There are a lot of a misconceptions, even among Christians, about the Christian doctrine of the Trinity.
Statements like, "God was born in a manger;" "God died upon the cross;" "God became
man;" can lead to err if these statements are not properly understood. This is particularly important when
discussing the doctrine of the Trinity those who are not
familiar with New Testament doctrine.
These expressions lack precision, and they have been used to discredit the doctrine of the Trinity.
is a valid question to ask, "If God were to change into a man, then who would maintain the universe?
died, who would have the power to resuscitate God?" Of course, the answer
to these questions is that no created being could
maintain the universe or resuscitate God from the dead. If these statements were granted, the doctrine of the
Trinity would be defeated.
I mention these misconceptions because a lot of time can be wasted on these erroneous ideas. It is important
to show why these statements are contrary to the Christian doctrine of Allah.
First of all, these unfortunate statements contradict the fundamental Christian doctrines of Allah and the
basic tenets of classic theism. Allah is eternal, infinite, necessary, and immutable. The very fact that Allah
is immutable means that Allah cannot undergo the slightest change.
But, we know that birth, growth, and death
represent change. Therefore, we should know that Allah cannot be born, grow or die.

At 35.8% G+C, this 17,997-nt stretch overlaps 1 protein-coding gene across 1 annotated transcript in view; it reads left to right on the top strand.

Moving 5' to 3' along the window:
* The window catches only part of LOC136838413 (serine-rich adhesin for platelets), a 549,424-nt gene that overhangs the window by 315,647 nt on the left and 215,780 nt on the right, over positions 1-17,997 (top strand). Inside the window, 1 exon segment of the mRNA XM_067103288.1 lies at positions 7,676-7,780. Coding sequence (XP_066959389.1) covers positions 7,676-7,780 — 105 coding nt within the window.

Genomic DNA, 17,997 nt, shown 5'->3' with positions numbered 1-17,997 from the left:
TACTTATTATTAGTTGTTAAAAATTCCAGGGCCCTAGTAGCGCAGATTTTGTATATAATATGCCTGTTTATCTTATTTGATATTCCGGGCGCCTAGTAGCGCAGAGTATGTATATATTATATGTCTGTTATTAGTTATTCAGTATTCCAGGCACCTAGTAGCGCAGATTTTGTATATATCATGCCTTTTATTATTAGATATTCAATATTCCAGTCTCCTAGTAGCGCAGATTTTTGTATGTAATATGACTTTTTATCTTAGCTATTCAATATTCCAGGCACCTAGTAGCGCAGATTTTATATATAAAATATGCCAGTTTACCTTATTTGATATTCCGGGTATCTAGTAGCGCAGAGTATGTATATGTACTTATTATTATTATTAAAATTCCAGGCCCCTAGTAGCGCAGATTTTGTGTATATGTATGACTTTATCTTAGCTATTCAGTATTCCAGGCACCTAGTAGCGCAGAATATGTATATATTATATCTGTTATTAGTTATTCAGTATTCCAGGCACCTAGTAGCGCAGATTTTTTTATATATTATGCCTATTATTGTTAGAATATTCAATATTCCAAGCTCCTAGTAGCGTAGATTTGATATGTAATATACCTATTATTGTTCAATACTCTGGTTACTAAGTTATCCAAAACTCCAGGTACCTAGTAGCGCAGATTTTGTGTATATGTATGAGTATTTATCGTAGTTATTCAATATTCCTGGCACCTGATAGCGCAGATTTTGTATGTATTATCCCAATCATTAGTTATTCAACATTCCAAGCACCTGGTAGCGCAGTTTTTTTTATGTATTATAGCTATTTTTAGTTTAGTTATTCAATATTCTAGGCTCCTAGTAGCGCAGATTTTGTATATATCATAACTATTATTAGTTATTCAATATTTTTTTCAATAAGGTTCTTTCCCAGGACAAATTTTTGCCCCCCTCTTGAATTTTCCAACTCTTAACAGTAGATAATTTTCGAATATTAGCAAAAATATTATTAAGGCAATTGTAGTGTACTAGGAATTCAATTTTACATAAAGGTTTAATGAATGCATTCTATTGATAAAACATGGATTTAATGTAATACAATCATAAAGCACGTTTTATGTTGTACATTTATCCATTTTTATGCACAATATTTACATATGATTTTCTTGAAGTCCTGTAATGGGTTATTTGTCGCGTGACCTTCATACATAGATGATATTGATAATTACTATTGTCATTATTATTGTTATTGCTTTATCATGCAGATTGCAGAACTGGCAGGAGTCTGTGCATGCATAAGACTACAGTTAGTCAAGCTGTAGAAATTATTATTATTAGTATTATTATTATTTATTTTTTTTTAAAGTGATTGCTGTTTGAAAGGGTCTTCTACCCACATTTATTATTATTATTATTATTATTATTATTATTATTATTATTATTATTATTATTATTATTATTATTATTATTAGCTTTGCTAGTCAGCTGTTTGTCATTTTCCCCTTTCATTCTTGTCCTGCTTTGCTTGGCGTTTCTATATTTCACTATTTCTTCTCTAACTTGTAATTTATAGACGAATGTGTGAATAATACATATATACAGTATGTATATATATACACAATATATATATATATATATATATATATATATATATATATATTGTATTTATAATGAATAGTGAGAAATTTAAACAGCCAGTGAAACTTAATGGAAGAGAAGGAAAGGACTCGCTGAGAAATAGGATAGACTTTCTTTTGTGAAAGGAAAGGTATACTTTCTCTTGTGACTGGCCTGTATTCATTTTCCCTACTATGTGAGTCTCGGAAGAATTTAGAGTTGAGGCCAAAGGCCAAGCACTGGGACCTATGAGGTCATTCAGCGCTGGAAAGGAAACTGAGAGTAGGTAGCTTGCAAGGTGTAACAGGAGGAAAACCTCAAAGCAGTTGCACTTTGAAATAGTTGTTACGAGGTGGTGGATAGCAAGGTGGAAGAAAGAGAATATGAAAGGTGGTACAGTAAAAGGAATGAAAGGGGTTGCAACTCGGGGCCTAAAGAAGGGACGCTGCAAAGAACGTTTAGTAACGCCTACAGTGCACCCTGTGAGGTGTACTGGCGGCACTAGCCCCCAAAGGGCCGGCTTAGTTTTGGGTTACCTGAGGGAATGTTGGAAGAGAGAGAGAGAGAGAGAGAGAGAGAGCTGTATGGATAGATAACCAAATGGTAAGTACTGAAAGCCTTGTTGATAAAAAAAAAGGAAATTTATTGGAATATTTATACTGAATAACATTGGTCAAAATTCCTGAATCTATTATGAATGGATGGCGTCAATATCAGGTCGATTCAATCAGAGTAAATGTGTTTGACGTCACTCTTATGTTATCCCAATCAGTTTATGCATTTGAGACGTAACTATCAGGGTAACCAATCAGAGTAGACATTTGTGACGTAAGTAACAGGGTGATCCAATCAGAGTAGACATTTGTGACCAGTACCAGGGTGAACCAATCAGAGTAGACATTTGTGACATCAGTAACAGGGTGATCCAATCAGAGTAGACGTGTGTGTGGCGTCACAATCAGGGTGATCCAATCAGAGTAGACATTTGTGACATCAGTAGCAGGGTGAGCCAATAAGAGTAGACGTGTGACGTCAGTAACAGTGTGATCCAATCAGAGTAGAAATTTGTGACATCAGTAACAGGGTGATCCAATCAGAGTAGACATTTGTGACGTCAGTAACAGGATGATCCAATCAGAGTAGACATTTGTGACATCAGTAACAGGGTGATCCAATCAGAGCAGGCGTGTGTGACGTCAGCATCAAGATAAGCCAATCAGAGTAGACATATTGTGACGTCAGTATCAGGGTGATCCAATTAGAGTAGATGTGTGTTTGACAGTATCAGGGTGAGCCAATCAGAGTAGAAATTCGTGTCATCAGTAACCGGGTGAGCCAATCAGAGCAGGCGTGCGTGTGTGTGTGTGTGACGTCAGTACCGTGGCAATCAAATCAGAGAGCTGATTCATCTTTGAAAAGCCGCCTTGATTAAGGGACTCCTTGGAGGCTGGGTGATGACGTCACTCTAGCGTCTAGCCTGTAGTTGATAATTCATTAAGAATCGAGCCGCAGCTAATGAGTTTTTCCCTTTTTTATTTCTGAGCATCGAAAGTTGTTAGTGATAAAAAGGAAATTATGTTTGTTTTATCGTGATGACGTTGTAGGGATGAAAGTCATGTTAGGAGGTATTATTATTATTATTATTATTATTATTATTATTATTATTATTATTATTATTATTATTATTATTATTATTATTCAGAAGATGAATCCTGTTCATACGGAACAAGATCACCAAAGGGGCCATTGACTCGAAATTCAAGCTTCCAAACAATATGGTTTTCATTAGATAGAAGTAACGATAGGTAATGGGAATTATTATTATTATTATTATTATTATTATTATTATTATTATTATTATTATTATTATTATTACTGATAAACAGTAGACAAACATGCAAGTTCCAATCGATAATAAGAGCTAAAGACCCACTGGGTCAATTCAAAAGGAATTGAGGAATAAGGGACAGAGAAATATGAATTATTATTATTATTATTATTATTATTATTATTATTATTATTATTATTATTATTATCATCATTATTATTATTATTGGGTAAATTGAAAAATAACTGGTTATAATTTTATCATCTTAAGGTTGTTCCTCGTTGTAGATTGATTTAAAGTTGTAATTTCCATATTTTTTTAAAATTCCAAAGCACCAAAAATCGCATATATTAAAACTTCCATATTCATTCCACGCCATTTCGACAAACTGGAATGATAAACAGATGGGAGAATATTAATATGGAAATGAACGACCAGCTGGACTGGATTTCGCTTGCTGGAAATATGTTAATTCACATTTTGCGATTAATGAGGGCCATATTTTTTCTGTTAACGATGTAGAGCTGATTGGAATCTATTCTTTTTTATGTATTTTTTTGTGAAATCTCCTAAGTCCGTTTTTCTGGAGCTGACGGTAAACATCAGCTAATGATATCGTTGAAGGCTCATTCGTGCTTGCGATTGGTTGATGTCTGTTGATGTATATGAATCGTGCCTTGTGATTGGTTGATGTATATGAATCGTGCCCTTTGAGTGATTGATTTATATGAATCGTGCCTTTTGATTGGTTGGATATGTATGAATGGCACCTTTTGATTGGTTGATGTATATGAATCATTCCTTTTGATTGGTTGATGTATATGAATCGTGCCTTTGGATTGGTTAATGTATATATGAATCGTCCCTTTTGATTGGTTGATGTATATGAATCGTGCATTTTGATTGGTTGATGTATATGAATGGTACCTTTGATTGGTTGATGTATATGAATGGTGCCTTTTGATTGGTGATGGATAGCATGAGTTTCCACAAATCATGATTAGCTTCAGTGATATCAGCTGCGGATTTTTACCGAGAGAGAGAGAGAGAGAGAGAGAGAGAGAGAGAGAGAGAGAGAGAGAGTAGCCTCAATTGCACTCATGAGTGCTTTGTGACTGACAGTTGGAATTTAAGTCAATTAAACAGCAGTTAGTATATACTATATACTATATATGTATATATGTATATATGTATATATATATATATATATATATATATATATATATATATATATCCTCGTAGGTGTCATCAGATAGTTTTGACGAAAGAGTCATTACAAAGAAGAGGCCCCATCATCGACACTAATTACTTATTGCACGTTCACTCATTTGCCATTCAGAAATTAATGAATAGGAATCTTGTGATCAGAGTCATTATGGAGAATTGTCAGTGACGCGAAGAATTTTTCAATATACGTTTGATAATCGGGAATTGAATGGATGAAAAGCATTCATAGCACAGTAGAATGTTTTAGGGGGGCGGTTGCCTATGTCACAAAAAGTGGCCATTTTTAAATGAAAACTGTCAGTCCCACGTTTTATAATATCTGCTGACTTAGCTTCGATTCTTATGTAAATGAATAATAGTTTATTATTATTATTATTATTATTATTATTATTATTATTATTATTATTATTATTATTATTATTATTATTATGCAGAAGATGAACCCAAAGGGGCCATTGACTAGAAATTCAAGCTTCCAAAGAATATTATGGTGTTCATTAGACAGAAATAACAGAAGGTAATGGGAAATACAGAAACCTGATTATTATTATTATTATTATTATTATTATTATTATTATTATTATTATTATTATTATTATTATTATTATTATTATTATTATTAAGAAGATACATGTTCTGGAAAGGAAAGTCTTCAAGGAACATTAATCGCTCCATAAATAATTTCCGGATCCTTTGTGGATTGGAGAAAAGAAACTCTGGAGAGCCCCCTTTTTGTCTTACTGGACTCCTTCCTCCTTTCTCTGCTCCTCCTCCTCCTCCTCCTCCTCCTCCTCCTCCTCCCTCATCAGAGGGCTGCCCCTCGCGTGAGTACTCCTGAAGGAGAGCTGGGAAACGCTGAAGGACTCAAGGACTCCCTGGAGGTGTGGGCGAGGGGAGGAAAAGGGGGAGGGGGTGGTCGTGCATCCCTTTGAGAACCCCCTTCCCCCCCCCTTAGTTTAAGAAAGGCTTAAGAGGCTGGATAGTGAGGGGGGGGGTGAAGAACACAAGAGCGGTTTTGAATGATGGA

Second, these ideas contradict the doctrine of the Trinity, because, clearly, neither the Father nor the Holy
Spirit were ever born, grew or died. When unbelievers critique the doctrine of the Trinity, they use the term
Allah to mean the total essence of Allah. So, in that sense, it is clear that Allah could not become man and
die, because the entire Trinity could not become man and die.
Third, the second person of the Trinity (the Son) is never born, never becomes a human person, and never
ceases existence. This is probably more difficult to understand, because some Christians make statements
affirming the opposite. Please permit me to elaborate briefly.
First of all, according to Christian doctrine, the second person of the Trinity has always existed and will
continue to exist eternally. The second Person of the Trinity is precisely like the other persons of the Trinity
in the divine essence. Hence, every member of the Trinity embraces all the attributes of Allah and is eternally
Second, the aspects of birth, growth and death applies only to the human nature of Christ. They do not apply
to Him as the second Person of the Trinity, the Son. Therefore, Christís childhood development apply only to
His human nature, but it does not apply to His divine Person, as the divine eternal Son of Allah. Regarding the
divine Son, He is eternally omniscient, immutable, and omnipotent. Christian doctrine seeks to carefully
distinguish between the human and divine natures of Christ.
Finally, most misconceptions arise by confusing Christís human nature with His divine nature. For example,
since scriptures state that Christ was born in Bethlehem, some people conclude falsely that "Allah" or